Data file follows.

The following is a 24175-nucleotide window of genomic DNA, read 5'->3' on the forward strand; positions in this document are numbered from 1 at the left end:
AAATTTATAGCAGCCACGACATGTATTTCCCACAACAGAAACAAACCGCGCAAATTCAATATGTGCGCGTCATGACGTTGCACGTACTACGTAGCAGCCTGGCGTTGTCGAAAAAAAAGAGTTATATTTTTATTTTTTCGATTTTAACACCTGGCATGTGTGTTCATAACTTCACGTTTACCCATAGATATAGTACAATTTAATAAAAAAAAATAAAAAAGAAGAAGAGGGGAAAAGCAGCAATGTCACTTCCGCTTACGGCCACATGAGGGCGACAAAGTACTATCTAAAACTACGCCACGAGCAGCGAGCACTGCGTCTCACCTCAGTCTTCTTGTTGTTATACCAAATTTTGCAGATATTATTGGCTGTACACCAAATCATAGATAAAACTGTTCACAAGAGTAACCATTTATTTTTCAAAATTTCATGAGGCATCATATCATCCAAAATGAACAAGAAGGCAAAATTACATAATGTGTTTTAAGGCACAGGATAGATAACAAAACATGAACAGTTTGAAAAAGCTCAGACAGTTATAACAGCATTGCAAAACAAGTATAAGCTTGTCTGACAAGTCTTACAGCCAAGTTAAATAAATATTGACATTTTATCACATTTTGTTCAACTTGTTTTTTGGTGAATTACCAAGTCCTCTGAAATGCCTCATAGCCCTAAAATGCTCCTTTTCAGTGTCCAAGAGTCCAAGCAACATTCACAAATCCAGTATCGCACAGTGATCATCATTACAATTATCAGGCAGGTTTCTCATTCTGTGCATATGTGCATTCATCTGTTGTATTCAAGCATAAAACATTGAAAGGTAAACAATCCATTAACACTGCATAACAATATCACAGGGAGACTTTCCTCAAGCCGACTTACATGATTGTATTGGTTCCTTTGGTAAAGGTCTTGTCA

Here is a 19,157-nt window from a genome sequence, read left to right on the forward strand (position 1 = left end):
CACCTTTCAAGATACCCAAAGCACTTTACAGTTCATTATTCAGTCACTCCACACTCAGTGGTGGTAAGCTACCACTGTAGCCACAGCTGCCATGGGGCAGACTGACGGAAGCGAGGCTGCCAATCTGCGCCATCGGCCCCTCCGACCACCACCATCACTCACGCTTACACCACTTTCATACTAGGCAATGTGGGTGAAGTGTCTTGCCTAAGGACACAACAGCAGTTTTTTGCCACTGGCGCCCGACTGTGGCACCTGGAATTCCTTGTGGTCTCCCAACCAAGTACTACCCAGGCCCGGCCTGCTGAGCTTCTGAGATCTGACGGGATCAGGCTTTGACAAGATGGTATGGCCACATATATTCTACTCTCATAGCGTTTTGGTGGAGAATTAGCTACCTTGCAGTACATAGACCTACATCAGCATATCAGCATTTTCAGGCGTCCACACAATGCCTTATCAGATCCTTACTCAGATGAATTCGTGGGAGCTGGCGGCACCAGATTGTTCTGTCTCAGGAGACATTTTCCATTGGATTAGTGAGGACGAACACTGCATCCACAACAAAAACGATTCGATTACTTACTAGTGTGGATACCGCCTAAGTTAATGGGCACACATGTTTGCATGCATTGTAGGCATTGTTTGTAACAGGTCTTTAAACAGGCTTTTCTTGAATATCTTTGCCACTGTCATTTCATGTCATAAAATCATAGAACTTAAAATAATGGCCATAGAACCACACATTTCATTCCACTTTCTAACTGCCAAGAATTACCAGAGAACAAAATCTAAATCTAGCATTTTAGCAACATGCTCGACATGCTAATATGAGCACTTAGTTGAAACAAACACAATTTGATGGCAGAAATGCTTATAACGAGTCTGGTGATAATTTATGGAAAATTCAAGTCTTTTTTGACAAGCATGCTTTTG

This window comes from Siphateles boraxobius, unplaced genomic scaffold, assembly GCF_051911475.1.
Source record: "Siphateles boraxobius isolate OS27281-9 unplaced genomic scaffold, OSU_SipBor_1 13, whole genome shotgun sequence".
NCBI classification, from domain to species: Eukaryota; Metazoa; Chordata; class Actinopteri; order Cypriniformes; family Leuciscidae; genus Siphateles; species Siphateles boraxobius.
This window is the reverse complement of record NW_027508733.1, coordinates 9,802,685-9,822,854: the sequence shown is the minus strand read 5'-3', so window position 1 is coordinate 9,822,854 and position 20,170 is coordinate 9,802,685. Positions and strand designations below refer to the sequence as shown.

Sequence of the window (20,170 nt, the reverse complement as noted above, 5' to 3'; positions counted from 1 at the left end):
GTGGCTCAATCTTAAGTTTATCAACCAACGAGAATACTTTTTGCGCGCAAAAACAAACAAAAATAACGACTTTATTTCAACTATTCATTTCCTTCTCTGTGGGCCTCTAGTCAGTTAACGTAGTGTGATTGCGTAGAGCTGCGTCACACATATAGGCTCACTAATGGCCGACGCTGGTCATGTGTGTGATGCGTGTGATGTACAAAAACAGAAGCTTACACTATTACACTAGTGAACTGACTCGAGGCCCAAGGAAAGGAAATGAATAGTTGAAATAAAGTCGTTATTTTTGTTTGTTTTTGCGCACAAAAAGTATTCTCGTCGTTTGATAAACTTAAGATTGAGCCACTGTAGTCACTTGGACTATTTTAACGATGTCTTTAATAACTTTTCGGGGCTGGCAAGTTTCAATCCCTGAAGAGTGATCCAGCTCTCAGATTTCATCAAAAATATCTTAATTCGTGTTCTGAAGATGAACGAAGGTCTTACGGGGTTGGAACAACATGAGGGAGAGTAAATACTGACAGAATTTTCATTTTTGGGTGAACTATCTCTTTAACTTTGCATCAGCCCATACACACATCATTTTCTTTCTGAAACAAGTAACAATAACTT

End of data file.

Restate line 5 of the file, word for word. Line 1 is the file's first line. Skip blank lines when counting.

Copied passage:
This window comes from Siphateles boraxobius, unplaced genomic scaffold, assembly GCF_051911475.1.